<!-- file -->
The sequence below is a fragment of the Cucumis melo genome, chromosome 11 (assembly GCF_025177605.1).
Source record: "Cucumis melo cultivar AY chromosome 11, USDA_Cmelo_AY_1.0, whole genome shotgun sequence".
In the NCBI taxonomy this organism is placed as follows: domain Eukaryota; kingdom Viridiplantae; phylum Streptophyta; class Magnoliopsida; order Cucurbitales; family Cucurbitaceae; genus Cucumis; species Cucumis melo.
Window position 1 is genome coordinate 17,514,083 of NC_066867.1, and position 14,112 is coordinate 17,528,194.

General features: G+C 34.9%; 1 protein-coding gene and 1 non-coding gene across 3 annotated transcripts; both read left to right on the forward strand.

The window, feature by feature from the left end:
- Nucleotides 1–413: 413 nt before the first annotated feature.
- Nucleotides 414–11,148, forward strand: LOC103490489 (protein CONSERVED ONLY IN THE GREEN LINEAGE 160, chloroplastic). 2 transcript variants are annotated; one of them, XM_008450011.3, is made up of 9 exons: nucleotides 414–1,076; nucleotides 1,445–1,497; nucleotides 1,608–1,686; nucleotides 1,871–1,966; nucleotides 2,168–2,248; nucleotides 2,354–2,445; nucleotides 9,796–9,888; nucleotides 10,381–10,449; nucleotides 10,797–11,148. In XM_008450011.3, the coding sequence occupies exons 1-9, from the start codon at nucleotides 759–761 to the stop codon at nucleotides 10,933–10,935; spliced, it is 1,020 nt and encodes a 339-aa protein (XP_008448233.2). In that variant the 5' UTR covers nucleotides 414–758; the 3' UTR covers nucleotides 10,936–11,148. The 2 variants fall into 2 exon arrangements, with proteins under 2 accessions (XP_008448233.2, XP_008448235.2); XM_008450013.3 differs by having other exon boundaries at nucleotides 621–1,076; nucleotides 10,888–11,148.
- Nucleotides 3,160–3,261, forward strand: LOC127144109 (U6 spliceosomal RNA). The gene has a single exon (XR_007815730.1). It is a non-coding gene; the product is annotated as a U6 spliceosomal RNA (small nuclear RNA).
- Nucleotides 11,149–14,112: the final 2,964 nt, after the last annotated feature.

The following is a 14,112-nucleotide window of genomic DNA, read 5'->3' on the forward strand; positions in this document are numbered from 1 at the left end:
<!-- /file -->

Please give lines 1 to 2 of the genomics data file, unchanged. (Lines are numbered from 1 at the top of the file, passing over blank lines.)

The sequence below is a fragment of the Cucumis melo genome, chromosome 11 (assembly GCF_025177605.1).
Source record: "Cucumis melo cultivar AY chromosome 11, USDA_Cmelo_AY_1.0, whole genome shotgun sequence".